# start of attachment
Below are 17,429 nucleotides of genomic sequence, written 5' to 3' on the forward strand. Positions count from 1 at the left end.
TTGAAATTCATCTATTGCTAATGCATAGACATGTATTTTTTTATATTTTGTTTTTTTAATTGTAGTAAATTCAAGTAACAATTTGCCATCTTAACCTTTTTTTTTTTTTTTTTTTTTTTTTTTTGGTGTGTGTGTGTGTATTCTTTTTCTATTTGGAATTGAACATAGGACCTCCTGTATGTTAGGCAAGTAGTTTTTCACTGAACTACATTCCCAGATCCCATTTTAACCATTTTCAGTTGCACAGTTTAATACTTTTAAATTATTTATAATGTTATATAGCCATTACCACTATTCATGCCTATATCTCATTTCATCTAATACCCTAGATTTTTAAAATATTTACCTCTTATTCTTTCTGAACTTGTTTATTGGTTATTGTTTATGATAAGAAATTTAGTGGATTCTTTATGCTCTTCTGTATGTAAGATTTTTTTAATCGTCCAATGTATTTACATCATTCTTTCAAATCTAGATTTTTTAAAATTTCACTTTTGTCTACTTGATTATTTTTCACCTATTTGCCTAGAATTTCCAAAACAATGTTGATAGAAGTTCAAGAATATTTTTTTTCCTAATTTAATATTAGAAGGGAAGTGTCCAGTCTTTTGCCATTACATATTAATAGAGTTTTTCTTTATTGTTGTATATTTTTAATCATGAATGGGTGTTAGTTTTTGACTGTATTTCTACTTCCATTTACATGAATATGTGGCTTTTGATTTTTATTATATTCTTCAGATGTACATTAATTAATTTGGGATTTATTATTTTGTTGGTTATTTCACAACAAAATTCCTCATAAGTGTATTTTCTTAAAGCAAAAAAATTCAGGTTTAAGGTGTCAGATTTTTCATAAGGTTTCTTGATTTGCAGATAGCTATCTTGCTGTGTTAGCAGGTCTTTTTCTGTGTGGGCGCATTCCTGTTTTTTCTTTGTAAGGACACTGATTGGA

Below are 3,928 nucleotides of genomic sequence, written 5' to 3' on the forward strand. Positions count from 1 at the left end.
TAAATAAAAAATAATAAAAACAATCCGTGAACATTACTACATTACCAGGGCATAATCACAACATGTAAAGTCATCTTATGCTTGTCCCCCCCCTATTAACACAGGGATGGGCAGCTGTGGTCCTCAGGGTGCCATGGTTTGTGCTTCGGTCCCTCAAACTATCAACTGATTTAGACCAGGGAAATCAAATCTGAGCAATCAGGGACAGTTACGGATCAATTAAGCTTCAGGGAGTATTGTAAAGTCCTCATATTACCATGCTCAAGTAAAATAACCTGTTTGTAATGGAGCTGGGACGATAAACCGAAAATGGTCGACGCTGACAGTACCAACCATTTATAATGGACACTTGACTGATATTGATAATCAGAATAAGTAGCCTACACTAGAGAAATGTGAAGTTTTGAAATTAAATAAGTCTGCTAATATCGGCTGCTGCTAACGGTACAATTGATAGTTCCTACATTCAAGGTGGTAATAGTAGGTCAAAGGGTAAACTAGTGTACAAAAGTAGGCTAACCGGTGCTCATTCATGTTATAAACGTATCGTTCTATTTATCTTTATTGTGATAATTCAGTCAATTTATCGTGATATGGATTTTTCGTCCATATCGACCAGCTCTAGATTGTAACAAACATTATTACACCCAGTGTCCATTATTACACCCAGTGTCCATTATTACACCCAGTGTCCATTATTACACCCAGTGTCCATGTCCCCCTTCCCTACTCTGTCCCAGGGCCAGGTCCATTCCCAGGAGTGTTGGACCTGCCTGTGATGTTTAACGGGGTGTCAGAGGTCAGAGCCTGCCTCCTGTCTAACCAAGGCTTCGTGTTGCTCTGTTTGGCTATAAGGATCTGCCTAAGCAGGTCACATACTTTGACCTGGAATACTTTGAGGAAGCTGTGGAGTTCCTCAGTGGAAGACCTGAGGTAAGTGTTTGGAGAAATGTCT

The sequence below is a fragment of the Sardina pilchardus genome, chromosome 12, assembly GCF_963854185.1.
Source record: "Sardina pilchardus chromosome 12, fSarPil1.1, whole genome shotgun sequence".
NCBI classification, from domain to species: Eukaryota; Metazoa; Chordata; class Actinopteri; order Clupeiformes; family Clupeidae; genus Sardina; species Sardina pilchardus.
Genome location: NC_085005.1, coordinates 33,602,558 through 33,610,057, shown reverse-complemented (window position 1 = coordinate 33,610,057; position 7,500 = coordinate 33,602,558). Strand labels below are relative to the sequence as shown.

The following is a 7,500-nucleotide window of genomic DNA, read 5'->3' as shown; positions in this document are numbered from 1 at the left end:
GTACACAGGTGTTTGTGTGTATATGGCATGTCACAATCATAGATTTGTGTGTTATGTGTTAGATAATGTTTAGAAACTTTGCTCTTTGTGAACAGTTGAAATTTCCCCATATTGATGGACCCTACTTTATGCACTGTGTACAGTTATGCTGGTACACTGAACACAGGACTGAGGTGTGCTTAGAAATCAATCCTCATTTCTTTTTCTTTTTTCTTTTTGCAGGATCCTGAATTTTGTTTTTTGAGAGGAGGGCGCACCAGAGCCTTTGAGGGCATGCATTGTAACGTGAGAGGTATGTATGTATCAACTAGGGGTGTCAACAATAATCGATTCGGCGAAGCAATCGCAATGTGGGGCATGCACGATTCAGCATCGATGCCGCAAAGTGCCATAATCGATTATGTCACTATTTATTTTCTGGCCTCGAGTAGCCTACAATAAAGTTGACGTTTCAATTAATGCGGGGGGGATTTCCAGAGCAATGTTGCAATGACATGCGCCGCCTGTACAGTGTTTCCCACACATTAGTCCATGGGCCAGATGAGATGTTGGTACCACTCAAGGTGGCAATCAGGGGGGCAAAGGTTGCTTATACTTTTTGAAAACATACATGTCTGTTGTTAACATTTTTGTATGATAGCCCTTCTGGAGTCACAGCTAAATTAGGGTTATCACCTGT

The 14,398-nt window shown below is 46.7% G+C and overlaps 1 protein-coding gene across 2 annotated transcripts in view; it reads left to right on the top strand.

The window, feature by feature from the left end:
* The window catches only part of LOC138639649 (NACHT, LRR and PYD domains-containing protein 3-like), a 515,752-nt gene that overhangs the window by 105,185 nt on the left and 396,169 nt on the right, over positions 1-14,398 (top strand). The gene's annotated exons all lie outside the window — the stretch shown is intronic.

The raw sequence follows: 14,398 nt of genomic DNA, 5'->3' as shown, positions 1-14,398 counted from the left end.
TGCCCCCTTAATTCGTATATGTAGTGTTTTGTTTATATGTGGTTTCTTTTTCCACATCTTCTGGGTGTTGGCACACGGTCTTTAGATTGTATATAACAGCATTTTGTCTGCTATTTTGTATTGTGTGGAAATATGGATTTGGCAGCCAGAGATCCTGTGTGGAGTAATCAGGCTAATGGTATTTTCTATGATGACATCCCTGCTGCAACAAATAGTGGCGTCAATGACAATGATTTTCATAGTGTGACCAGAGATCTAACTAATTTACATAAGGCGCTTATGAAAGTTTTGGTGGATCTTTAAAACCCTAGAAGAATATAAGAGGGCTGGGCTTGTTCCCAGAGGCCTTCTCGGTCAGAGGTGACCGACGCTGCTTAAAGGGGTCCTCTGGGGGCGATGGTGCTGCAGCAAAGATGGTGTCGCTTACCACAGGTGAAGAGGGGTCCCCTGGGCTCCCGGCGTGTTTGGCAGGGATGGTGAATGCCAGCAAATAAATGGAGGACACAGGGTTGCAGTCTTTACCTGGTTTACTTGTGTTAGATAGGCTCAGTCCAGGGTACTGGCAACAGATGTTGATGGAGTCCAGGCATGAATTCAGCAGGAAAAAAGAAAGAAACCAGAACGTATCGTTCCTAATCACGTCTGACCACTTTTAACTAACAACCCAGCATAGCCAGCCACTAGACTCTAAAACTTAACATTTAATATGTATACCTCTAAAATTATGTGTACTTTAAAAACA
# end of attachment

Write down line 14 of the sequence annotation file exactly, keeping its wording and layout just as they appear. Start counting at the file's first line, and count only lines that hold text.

The raw sequence follows: 14,398 nt of genomic DNA, 5'->3' as shown, positions 1-14,398 counted from the left end.